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A prayer of godwits

The shorter days of winter do have some benefits. Darker mornings mean you don’t need to get up so early to look for wildlife, and there’s less cover so you can see more. It’s also one of the best times of year to look for, and watch our wading bird species.

Godwits, by Scottish Sisters Photography
Godwits, image by Scottish Sisters Photography.

It can be really tricky to identify these birds, they don’t have the nickname “little brown jobs” or “LBJ’s” for no reason! A lot of species can look incredibly similar, and these black tailed godwits have a cousin who bares a striking resemblance - the bar tailed godwits. I’m fairly confident these are blacked tailed!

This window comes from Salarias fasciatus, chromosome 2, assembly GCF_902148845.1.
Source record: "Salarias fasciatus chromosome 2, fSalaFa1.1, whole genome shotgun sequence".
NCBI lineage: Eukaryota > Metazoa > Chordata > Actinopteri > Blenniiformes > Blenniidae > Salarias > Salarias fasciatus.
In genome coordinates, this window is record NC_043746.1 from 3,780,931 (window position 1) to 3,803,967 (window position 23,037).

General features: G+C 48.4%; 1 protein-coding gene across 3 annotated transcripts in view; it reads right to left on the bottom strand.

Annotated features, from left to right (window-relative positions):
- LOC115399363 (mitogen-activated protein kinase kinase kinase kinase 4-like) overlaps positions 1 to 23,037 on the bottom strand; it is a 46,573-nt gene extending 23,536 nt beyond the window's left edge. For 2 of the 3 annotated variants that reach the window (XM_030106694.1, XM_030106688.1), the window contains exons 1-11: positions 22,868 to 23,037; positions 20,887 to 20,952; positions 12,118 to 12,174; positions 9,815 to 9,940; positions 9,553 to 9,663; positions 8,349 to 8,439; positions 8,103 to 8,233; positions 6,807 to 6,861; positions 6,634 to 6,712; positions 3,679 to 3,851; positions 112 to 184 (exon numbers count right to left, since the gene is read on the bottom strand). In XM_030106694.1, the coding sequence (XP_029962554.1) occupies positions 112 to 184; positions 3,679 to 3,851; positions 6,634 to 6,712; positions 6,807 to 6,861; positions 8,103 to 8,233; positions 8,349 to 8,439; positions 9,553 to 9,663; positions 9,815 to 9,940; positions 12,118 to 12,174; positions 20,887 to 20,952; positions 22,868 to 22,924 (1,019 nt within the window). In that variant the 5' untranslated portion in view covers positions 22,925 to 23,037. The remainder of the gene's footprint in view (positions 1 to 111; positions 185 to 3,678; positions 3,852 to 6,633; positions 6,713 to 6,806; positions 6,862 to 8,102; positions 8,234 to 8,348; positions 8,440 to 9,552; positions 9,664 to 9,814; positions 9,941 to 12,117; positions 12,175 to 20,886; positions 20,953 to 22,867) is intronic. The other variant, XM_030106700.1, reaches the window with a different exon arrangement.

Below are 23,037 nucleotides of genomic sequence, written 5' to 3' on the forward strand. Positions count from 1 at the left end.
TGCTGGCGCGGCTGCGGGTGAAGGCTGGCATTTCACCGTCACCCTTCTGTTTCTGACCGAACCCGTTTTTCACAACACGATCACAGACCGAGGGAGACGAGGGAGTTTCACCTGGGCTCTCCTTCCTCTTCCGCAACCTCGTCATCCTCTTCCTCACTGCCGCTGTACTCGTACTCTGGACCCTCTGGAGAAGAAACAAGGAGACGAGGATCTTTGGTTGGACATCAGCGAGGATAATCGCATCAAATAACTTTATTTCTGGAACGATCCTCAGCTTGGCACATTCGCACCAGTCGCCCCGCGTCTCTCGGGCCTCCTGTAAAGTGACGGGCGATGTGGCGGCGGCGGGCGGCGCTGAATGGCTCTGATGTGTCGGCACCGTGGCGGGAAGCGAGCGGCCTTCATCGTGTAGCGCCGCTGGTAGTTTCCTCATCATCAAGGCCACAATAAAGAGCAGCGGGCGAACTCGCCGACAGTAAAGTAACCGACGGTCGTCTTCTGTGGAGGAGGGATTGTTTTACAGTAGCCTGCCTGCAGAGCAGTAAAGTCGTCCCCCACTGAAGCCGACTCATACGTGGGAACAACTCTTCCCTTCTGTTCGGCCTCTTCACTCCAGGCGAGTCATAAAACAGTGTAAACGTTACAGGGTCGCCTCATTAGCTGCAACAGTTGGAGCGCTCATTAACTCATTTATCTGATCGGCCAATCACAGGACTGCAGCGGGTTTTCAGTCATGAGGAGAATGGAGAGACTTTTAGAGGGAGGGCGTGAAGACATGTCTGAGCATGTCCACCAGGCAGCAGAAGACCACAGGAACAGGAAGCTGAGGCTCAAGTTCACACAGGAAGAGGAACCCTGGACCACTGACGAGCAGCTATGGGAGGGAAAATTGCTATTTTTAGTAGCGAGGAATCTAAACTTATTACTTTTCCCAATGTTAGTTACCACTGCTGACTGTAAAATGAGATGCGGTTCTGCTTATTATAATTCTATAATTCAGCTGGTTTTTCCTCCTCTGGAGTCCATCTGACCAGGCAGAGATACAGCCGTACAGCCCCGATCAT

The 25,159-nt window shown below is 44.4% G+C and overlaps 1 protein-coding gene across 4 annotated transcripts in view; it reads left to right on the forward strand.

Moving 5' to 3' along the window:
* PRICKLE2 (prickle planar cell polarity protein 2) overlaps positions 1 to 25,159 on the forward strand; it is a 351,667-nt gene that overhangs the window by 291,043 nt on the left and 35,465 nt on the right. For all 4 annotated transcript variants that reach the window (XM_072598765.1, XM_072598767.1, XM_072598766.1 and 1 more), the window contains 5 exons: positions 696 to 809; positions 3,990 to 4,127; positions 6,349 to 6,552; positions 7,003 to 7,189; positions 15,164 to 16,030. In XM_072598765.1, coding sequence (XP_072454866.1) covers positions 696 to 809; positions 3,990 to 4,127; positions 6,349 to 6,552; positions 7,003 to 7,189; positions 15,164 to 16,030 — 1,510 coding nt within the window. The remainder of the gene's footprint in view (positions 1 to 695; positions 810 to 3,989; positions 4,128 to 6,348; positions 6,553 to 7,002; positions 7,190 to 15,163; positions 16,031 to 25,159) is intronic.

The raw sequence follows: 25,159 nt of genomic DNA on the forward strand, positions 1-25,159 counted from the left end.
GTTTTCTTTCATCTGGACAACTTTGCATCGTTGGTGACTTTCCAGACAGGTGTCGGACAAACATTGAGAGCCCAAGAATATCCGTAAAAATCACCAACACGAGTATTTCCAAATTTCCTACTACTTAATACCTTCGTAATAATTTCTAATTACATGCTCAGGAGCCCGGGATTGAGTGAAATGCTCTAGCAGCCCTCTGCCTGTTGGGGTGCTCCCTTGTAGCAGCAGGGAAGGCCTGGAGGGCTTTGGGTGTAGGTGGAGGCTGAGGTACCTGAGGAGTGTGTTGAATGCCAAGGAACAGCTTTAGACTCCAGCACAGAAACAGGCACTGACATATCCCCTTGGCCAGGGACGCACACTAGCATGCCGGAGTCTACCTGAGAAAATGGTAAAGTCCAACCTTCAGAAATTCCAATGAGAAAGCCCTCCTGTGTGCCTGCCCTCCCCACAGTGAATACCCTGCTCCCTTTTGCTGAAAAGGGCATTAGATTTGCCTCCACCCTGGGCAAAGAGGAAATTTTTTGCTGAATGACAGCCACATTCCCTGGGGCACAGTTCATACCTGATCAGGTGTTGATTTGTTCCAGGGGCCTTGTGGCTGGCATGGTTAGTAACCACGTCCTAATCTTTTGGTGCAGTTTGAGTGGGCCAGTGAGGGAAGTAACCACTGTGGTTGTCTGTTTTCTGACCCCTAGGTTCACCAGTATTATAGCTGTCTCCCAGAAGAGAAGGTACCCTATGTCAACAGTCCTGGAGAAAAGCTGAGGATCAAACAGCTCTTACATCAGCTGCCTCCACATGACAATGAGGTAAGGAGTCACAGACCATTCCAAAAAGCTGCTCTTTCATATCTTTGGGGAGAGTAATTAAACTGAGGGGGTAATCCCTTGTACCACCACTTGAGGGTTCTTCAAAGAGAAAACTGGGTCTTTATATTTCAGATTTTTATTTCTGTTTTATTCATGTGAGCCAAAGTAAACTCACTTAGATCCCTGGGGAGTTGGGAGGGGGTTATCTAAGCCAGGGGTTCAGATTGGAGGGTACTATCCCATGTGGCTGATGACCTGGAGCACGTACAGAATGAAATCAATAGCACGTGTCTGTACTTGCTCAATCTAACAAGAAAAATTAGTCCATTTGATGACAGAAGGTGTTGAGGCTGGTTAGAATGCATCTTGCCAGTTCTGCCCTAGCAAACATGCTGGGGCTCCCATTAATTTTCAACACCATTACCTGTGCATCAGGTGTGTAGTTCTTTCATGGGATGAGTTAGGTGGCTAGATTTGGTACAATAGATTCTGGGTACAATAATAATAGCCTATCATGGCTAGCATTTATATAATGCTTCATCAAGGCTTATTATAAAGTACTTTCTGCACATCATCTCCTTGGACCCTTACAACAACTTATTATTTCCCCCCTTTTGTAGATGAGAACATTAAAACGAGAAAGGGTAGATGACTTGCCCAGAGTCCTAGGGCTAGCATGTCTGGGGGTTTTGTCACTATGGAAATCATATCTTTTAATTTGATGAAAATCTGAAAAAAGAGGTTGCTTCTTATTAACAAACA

In winter, they gather in huge flocks with other wading birds as they patrol the shore, and mudflats to hunt for food when the tides are out or water levels are lower. To get this shot, I went to Kinneil Nature Reserve on an incoming tide and waited, hoping they’d take off in a flock similar to this shot. If you want to photograph them, that’s the best time as you’re already in position as the tide pushes the birds closer so you’re less likely to spook them.

Other places to see them are at the lagoons in Musselburgh, or RSPB Baron’s Haugh in Motherwell. It can really brighten a winters day to watch them paddle about, and you’ll be surprised just how quickly those short hours of daylight can pass by.


Published in Konect November 2021


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